Variation of CBR Values of Laterite Soil Mixed with Jarofix and Lime

  • G. SanthoshEmail author
  • K. S. Beena
Conference paper
Part of the Lecture Notes in Civil Engineering book series (LNCE, volume 29)


Road networking is one of the vital indicators of development of any country. Presently, scarcity of good subgrade soil is one of the major problems for improving road network. At the same time, handling and disposal of waste is one of the main problems of industrialization. Jarofix which is a waste material from zinc industry is one with limited utilization nowadays. So, the present study is an investigation on the effect of lime and Jarofix when mixed with soil, by conducting unsoaked CBR tests. Initially, the CBR values were evaluated by adding 10, 20, 30, 40, and 50% of Jarofix mixed with soil and the values were found to be decreasing as the percentage of Jarofix increases. The long-term effects of the same mixes were studied after 7, 14, 28, 56, and 90 days and CBR values found to be increasing with age. For further improvement, the tests were done with the addition of 2.5, 5, 7.5, 10, and 12.5 percentage of lime for the same soil–Jarofix combinations. The CBR values were improving with percentage of lime and age, and the optimum percentage of lime was found to be 7.5% which showed an increase of more than 100% in CBR.


Jarofix Waste utilization Ground improvement 


  1. Amadi AA, Okeiyi A (2017) Use of quick and hydrated lime in stabilization of lateritic soil: comparative analysis of laboratory data. Int j Geo-Eng 1–13Google Scholar
  2. Beena KS, Santhosh G (2013) Studies on strength characteristics of soil mixed with bio-waste. In: Indian geotechnical conference, RoorkeeGoogle Scholar
  3. Chakraborty S, Mukherjee SP, Chakrabarti S, Chattopadhyay BC (2014) Improvement of sub grade by lime and rice husk ash admixturers. Int J Innovative Res Sci, Eng Technol 11.034–11.040Google Scholar
  4. Dash SK, Hussain M (2012) Lime stabilization of soils: reappraisal. J Mater Civ Eng 707–714CrossRefGoogle Scholar
  5. Joysha B, Syam D (2016) Study of swelling and strength characteristics of black cotton soil mixed with jarofix. Int J Core Eng Manag, IJCEM 107–115Google Scholar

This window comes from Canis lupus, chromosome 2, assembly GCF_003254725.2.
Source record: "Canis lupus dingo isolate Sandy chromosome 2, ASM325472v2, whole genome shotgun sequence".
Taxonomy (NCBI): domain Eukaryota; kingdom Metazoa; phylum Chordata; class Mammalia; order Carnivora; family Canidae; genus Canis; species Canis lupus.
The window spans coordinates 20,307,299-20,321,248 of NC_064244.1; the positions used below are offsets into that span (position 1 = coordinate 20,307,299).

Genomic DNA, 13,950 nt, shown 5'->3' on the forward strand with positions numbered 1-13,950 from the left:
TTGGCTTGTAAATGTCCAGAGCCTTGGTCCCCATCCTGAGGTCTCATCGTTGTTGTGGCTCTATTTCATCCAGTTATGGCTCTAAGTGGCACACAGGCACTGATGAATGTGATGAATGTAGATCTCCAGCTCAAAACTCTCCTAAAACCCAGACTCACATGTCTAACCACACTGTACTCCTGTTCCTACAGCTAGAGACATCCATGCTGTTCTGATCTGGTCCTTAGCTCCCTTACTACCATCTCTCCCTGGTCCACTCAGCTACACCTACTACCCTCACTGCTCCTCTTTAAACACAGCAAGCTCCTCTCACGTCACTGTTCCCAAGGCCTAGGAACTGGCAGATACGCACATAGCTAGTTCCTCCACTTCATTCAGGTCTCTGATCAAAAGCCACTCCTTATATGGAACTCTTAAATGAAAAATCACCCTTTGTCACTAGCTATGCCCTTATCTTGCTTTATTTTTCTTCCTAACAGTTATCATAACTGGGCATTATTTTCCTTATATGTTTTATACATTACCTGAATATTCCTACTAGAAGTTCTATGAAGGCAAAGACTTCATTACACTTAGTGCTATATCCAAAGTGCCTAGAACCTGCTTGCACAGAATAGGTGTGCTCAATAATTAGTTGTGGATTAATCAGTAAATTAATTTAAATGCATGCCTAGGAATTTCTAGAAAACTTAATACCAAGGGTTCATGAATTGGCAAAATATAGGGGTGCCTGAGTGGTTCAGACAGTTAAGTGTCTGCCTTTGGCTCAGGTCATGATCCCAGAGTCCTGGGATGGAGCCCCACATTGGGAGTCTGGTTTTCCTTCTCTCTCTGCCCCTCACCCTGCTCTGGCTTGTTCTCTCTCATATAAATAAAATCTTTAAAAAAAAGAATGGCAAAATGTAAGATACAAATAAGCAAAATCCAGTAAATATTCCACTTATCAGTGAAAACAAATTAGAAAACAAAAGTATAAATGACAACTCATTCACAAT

6. Muntohar AS, Widianti A, Hartono E, Diana W (2013) Engineering properties of silty soil stabilized with lime and rice husk ash and reinforced with waste plastic fiber. J Mater Civ Eng 1260–1270CrossRefGoogle Scholar
  7. Nitisha R, Patil MP, Devendra D (2014) Utilization of jarosite generated from lead-zinc smelter for various applications: a review. Int J Civ Eng Technol, IJCIET 5(11):192–200Google Scholar
  8. Rachel J, Ramya K (2017) A study on the effect of Jarofix on Cochin marine clay. In: International conference on geotechniques for infrastructure projects, ThiruvananthapuramGoogle Scholar
  9. Raj A, Beena KS, Santhosh G, Santhosh KN (2014) Geoenvironmental characteristics of jarofix mixed soil. In: International conference on energy, environment, materials and safety, CUSAT, Kochi, IndiaGoogle Scholar
  10. Sinha AK, Havanagi VG, Arora VK (2015) Stress-Strain Behaviour Of Stabilised Jarofix Waste Material. In: 50th Indian geotechnical conference, Pune, Maharashtra, IndiaGoogle Scholar
  11. Sinha AK, Havanagi VG, Arora VK, Ranjan A, Mathur S (2013a) Characterization of Jarofix waste material for the construction of road. Highway Res J 35–42Google Scholar
  12. Sinha AK, Havanagi VG, Ranjan A, Mathur S, Singh BK (2013b) Geotechnical characterization of jarosite waste material for road construction. In: Indian geotechnical conference, RoorkeeGoogle Scholar

Copyright information

© Springer Nature Singapore Pte Ltd. 2019

Authors and Affiliations

  1. 1.School of EngineeringCUSATKochiIndia

Personalised recommendations